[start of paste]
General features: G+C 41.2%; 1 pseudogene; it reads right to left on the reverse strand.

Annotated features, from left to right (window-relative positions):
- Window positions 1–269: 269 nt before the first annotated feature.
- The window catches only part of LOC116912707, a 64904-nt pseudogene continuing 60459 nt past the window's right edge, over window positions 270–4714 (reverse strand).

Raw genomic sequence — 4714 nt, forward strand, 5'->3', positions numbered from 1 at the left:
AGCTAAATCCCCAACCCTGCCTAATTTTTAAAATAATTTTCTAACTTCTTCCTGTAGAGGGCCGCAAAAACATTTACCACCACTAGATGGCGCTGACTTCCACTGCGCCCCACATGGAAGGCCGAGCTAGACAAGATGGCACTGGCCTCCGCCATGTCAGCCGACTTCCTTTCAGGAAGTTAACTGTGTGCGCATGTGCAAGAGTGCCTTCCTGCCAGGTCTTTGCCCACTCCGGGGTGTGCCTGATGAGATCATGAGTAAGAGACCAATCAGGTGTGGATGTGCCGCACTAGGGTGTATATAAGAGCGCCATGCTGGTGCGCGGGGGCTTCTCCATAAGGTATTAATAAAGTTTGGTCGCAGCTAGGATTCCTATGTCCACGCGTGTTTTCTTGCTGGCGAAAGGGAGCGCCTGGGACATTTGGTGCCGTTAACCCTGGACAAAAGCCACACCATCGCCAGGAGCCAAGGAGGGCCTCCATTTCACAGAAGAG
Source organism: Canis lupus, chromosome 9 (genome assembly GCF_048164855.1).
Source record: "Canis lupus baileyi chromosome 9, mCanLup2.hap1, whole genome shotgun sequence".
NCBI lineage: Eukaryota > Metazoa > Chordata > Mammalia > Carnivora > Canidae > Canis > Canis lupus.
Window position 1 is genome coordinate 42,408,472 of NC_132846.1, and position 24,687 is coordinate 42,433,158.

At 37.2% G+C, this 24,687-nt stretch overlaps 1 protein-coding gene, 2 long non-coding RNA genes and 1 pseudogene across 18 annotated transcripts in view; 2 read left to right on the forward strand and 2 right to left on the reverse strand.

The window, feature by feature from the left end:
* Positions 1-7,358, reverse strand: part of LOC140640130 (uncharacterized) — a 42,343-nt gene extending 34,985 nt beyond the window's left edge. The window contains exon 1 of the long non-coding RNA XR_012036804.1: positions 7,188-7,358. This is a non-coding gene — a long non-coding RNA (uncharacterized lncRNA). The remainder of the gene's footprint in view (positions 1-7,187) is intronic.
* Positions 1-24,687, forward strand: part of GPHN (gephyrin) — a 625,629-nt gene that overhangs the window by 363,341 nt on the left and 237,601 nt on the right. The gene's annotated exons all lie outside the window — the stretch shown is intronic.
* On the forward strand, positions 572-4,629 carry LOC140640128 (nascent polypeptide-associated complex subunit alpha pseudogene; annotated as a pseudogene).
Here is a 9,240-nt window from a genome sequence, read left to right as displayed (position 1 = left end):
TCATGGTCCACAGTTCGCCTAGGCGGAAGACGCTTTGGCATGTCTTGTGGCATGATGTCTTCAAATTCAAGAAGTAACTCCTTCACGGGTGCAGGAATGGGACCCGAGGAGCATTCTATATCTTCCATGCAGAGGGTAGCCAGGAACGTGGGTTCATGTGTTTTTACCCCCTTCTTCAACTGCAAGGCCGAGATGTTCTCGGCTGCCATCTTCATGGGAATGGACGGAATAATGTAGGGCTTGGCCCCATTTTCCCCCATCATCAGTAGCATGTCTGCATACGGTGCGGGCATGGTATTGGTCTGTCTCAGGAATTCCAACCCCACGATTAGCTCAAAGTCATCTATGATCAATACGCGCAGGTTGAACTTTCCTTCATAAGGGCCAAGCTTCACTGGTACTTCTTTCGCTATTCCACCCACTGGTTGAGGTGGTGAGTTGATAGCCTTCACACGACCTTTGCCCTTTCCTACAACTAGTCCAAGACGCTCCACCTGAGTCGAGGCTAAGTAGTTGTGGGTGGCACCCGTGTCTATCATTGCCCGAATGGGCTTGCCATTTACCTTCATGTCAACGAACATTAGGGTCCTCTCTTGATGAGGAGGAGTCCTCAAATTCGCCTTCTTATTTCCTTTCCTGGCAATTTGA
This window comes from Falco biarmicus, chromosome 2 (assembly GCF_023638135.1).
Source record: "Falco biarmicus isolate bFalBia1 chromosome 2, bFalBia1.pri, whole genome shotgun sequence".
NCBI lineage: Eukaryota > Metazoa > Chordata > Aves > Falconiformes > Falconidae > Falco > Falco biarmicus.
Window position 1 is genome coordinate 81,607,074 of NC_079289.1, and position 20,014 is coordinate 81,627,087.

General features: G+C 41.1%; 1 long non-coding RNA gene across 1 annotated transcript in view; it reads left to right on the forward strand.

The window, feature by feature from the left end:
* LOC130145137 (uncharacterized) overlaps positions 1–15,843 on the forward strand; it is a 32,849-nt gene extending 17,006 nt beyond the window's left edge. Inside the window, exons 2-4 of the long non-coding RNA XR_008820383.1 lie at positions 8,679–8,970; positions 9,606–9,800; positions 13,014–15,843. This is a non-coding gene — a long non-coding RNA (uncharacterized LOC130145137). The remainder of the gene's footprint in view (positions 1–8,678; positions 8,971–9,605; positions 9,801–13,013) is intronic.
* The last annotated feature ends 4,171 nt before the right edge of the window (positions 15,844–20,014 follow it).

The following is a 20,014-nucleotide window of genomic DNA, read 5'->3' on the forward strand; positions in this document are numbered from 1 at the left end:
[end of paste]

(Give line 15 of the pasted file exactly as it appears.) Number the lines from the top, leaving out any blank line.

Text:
* On the forward strand, positions 572-4,629 carry LOC140640128 (nascent polypeptide-associated complex subunit alpha pseudogene; annotated as a pseudogene).